Compared to large enterprises, small businesses and startups historically have been at a disadvantage when it comes to technology. This should come as no surprise to anyone who has run a startup or small to midsize business — the lack of money, resources, and leverage with vendors makes competing with large corporations an uphill battle.
Those same limited resources also make it easy for information to fall through the cracks, potentially resulting in costly mistakes. The entrepreneurs leading these companies have a strong desire to embrace innovation, but they must balance out this quest for innovation with the realities of running a business.
Until now. Thanks to a few notable advancements in technology, the playing field is leveling out.
Making the Most of Limited Resources
Technology has never been more accessible. The emergence of cloud computing and as-a-service delivery models, for instance, has put enterprise-level tech in the hands of small to midsize businesses.
Perhaps more importantly, some of the most useful tools today (smartphones and CRMs) are more user-friendly than ever before. The lower IT costs of cloud computing and the flexible nature of these services allow businesses to manage their time and money wisely.
Of course, these innovations are not without their drawbacks. The increasing complexity of technology ecosystems often exceeds the capabilities of many customer segments — especially those specific to small businesses. A business owner might have no problem provisioning a cloud solution, but he or she is likely clueless about who to call for help when things go wrong. Considering the dozens of different things entrepreneurs need to do in a given day, they don’t have a lot of spare time to search for answers.
The success of recent startups proves these challenges aren’t insurmountable. Popular messaging platform Slack was a fledgling communication app a few years ago, but it went public this summer with a valuation of $19.5 billion. The fact that a startup like Slack was able to hold its own against industry titans like Google and Microsoft means the accessibility of new tech provides ample opportunities for aspiring entrepreneurs.
Using Technology to Punch Above Your Weight
Now that smaller companies are able to use technology to play with the same set of tools big enterprises enjoy, the playing field is somewhat leveled. The democratization of new tech makes it easier for SMBs and startups to compete at an enterprise level. Here are three ways to make the most of modern technology:
- Don’t be afraid to ask for advice.
One of the smartest things small business owners can do is enlist help wherever they lack domain expertise. This outside help saves time and money while accelerating initiatives and fostering a foundation for growth.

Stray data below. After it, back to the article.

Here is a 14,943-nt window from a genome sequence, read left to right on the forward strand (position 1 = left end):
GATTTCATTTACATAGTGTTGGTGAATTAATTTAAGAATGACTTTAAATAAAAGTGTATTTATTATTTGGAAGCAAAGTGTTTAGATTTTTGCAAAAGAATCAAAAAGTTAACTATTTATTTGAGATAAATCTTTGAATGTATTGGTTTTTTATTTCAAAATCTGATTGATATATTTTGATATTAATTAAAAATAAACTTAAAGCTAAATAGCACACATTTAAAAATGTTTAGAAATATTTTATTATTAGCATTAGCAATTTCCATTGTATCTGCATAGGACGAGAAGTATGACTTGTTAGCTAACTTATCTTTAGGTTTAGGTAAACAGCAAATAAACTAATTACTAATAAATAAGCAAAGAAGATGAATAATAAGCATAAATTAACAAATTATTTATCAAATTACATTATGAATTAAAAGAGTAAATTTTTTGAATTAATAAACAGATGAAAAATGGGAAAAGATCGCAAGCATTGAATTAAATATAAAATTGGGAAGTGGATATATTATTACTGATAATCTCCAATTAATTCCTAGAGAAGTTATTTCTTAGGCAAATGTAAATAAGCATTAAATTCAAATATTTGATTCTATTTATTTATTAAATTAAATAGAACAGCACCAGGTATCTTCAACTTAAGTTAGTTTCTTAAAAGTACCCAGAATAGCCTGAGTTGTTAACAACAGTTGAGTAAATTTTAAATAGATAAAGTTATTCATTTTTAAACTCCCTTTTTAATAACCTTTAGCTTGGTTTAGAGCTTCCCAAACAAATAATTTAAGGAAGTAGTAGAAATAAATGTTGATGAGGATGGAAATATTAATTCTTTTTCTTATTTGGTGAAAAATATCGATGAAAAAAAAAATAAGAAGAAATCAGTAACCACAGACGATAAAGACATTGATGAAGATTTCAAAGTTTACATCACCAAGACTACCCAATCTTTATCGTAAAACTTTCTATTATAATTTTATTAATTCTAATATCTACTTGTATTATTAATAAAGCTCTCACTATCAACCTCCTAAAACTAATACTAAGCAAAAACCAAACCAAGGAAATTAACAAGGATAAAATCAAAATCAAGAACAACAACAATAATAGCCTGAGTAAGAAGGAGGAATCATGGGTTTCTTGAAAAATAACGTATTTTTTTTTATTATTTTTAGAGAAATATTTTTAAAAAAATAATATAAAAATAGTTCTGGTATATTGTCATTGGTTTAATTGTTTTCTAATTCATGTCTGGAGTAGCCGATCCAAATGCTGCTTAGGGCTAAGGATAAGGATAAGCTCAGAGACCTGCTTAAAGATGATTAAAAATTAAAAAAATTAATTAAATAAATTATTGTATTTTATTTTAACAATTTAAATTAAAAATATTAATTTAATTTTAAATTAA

Outsourcing projects beyond your area of expertise allows you to concentrate on the facets of your business that will benefit it the most. Many small companies don’t have the time, bandwidth, or budget to research the systems that would best support their organizations. Using a managed service provider to handle your IT operations could even cost less than hiring an in-house IT expert. In fact, cost reduction is the most common reason companies seek outside help.
- Consider the multiplier effect of technology.
Each IT investment should do more than fix an isolated problem or solve a single business need. These investments should deliver greater output across product, sales, marketing, and the whole company.
A blazing-fast internet connection, for example, enhances an organization’s overall network performance. A backup internet circuit provides a fail-safe during an outage, and a cloud-based identity management service eliminates the need to store passwords in a Google Doc (while benefitting a growing team). Each item alone might not seem particularly impactful, but the combination of these three technologies leads to exponentially improved results for companies.
The leaders of startups and SMBs must constantly think about the long-term implications of any decision. They have to ask themselves whether they’re investing in lasting solutions or quick fixes, and they must adapt accordingly to any changes within their organizations — the new generation of workers expects as much. Millennials constitute the majority of the workforce; considering that this generation takes Uber to work, stays at Airbnb rentals while on vacation, and splits dinner tabs using Venmo, they’re clearly used to the convenience that technology provides. They expect the same easy access to tech solutions at work.
- Focus on your pain points.
It’s easy to view technology as a blanket solution to all your company’s problems. But your actual goal should be finding the “right” solution for each unique need. SMB leaders must separate which tech will help them grow their businesses from those that will only be additional toys in the toolbox.
That means focusing on what the company’s already doing well and where it’s lacking to figure out which technologies will work best. It might be tempting to use the smallest number of technological resources possible to solve your company’s problems, but you should base your tech decisions on the future of the company to ensure everything is able to scale along with the business. Ultimately, this will help you avoid constantly replacing services and applications to keep up with your growing needs.
The key is striking a balance between splurging on the latest gadgets and using the fewest resources possible. The right technology doesn’t just reduce complexity — it should help you make more informed decisions to ensure your company continues to grow over time. With smart investments in technology, even the smallest of small businesses won’t be limited by their size.
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